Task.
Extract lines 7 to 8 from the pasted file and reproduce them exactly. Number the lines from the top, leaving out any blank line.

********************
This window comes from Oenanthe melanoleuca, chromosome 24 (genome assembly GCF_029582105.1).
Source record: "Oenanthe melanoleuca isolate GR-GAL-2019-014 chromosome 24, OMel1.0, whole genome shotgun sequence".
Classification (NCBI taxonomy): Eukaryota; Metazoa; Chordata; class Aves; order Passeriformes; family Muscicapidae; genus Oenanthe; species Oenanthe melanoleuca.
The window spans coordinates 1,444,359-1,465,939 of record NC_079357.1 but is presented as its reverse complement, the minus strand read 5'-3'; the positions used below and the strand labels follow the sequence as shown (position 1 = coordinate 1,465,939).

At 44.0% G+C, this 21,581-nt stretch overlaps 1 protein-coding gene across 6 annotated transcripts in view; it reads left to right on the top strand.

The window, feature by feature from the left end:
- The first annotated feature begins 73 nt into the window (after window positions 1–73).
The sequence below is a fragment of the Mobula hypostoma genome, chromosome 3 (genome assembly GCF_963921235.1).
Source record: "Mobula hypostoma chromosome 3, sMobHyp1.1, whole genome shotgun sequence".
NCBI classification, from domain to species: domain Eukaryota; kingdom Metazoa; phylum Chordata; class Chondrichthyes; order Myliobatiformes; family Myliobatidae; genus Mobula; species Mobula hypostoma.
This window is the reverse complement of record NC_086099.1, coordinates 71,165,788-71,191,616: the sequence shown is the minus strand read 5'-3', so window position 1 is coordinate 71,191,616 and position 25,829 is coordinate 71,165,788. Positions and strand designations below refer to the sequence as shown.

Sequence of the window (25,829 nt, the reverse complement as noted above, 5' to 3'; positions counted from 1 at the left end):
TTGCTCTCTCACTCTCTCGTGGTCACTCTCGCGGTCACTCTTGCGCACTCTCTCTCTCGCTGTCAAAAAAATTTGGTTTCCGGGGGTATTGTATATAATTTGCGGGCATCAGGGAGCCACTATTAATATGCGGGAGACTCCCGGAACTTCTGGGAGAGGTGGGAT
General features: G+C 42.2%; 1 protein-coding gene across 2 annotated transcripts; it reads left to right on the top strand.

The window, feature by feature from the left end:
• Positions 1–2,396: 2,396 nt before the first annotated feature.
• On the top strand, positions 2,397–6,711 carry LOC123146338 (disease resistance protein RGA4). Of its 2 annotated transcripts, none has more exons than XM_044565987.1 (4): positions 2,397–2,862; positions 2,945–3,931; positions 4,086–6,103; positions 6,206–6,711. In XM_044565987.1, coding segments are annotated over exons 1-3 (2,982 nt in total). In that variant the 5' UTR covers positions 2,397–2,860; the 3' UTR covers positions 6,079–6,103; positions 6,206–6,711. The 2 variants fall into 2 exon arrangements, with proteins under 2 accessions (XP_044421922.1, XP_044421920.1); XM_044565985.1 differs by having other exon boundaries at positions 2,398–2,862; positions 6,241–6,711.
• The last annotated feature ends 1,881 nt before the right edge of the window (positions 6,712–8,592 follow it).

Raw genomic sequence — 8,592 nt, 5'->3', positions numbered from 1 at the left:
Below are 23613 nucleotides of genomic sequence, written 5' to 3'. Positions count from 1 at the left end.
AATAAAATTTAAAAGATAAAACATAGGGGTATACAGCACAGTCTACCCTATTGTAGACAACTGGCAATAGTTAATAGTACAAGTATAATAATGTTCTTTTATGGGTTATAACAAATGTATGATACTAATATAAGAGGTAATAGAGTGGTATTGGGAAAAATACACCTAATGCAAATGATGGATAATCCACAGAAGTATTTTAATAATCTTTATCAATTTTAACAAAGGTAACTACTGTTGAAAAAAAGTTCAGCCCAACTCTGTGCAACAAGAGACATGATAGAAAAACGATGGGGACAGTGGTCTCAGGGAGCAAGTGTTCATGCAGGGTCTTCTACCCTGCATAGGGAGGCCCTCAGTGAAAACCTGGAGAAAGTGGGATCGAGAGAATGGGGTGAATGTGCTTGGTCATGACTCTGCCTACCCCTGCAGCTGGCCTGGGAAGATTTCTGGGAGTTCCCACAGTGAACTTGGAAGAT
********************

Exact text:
- The first annotated feature begins 73 nt into the window (after window positions 1–73).
The sequence below is a fragment of the Mobula hypostoma genome, chromosome 3 (genome assembly GCF_963921235.1).